Posts Tagged ‘Ultimate 3’
All continents in one night on WSPR
For me South America, Australia, and Africa are quite rare on WSPR. But they all heard my tiny 0.2 W signal the night between 31 March and 1 April in addition to North America, Asia and Europe. That’s a new one for me and worthy a brag post on the blog, I think! Hopefully, it may also inspire others to try low power WSPR.
In Australia and South America I was heard on the 10 MHz band, in Africa on 21 MHz, in Pakistan on 14 MHz, while 7 and 10 MHz worked into Siberia. North American stations also heard me on the 7 and 10 MHz bands.
This was on my untuned 80 m horizontal loop fed with open-wire feeder and a 4:1 balun. This shows both that the bare-foot Ultimate 3 kit is very tolerant of loads with SWR much different from 1, and that WSPR gives amazing results.
0.2 Watts to South Africa
Getting ready for 60 meter
I have never had any contacts on the 5 MHz or the 60 meter band. But I guess it’s time for that now.
Both my K2 and my K3 support it and about 40 countries now have access to this band according to K1ZZ in his column “It seems to us” in this month’s QST.
As a first test I ran my 0.2 W Ultimate 3 GPS-controlled WSPR transmitter over night and the image shows the result. I am using an 80 m long loop skywire antenna (horizontal loop) tuned to 60 m.
The results were encouraging with the best DX being UR5VIB in Ukraine at a distance of 1887 km. By the way, considering that it is 1093 km to LA9JO in the north of Norway, one sees the distortion in the map projection used for the Google map.
I have also operated the antenna as a vertical (about 8 meters) with top-hat loading by tying both feed-line conductors together and feeding it against a ground plane. The result is quite similar. The article by Dave Fischer, W0MHS called “The Loop Skywire” in QST November 1985 is the reference for both uses of the loop. The article starts out with this catchy phrase: Looking for an all-band HF antenna that is easy to construct, costs nearly nothing and works great DX? Try this one! This matches my experience exactly as this antenna has been instrumental for my 8 band DXCC.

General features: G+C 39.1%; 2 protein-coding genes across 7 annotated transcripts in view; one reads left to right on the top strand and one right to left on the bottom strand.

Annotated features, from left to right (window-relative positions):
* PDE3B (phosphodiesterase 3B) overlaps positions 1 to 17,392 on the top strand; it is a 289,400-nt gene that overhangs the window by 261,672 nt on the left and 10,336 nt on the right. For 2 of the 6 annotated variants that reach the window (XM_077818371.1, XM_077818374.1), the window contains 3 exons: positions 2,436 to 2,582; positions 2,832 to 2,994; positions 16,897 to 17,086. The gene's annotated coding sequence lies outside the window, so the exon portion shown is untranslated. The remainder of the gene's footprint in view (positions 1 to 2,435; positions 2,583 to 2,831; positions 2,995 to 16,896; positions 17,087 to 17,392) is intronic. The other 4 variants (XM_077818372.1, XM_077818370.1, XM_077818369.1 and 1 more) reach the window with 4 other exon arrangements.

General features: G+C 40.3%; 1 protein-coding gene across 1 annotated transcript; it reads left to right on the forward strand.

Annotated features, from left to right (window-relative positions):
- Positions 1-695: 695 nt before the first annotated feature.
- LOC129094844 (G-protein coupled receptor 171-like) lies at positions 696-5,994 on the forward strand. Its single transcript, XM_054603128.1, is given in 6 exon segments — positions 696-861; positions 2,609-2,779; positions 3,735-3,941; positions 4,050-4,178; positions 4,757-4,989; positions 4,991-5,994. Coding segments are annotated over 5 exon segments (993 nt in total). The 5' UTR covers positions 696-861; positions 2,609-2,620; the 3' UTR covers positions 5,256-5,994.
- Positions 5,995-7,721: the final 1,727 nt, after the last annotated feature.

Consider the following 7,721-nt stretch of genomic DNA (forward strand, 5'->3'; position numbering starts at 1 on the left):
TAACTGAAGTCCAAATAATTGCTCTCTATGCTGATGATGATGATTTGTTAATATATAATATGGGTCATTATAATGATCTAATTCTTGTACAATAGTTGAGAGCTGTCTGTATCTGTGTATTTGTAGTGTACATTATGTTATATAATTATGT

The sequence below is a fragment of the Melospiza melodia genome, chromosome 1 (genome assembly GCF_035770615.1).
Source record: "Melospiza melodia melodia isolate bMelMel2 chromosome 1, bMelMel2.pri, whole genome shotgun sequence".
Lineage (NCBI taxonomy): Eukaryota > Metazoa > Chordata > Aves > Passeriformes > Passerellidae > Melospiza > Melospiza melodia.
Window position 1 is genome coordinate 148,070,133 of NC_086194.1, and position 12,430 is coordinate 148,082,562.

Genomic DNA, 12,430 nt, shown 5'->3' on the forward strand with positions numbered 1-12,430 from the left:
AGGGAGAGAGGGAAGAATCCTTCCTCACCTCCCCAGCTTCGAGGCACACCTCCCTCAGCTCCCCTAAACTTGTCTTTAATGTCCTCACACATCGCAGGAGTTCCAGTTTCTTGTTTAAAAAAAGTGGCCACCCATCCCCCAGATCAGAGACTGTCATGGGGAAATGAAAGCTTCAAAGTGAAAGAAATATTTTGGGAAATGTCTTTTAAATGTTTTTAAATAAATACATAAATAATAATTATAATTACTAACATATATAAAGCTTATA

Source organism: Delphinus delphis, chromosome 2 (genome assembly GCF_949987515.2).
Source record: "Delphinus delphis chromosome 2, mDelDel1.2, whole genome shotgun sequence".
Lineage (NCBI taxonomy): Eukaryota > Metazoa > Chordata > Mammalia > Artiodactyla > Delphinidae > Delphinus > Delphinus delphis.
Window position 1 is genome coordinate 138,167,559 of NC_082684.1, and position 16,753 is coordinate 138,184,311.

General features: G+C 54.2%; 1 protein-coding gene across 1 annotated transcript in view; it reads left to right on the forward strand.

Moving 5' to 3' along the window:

AutoCAD files for Ultimate 3
I’ve used AutoCAD for a while (because I had a work licence) but since being promoted I didn’t need CAD software…boooo (I also had an inventor licence but that wasn’t used as much). Anyway, back to the point.
I made a couple of front and rear panels for the QRPLabs ultimate 3 WSPR transmitter and thought that someone else might like to make one. Well if you do the dxf files are below. You can modify them easily in Draftsight (A free 2D bit of CAD software) that accepts AutoCAD files. The file shows the parts embedded on a sheet that can be used for laser cutting and your local FabLab or similar.
WSPR on 5 bands
For the first time ever I have been spotted on all the five bands that my Ultimate3 QRSS/WSPR kit (G0UPL design) is transmitting on. This is after 2-3 days of transmitting.
Right now I am using the beacon for discovering if the bands should open up on 24 and 28 MHz. The other three bands, and especially the 14 MHz band, serve as references to tell me that the transmitter is working. My antenna is not so optimal so I would be surprised if I am spotted far outside Europe. It is an end-fed 5 m long half wave vertical dipole which isn’t too bad for 28 and 25 MHz, and probably not very good at all on 21, 18, and 14 MHz.
Pulled out my dummy load tonight
|Press image for a better view of the dummy load|
Testing a transmitter means the use of a dummy load. Trying to be considerate, I don’t want to cause unnecessary interference with my signals. So when I want to test my Ultimate 3 QRSS/WSPR kit I also pull out one of my dummy loads.
It measures just 9-10 mm across and is the size of a BNC connector. It is simply one of the many Ethernet terminations that I have lying around. Its built-in 50 ohm resistor is rated at something like 0.25 W. Considering that the kit outputs something like 200 mW that should mean that there is enough margin and no forced air cooling or liquid cooling is required.
These terminators were used with 10BASE2 or 10BASE5 ethernet. They are not so common anymore so the terminators are not that easy to find any longer. But they are still very handy for testing QRPP transmitters.
The size of these dummy loads should point out in a very vivid way how tiny the power levels of these transmitters are. Despite that, when running with the effective WSPR code, they can still be decoded on the other side of the globe.
Showing just the back of a piece of equipment is contrary to my bragging instincts, so for completeness, the front of the Ultimate 3 QRSS/WSPR kit is also shown. It is housed in the minimalistic, but beatifully crafted acrylic enclosure from M0ION.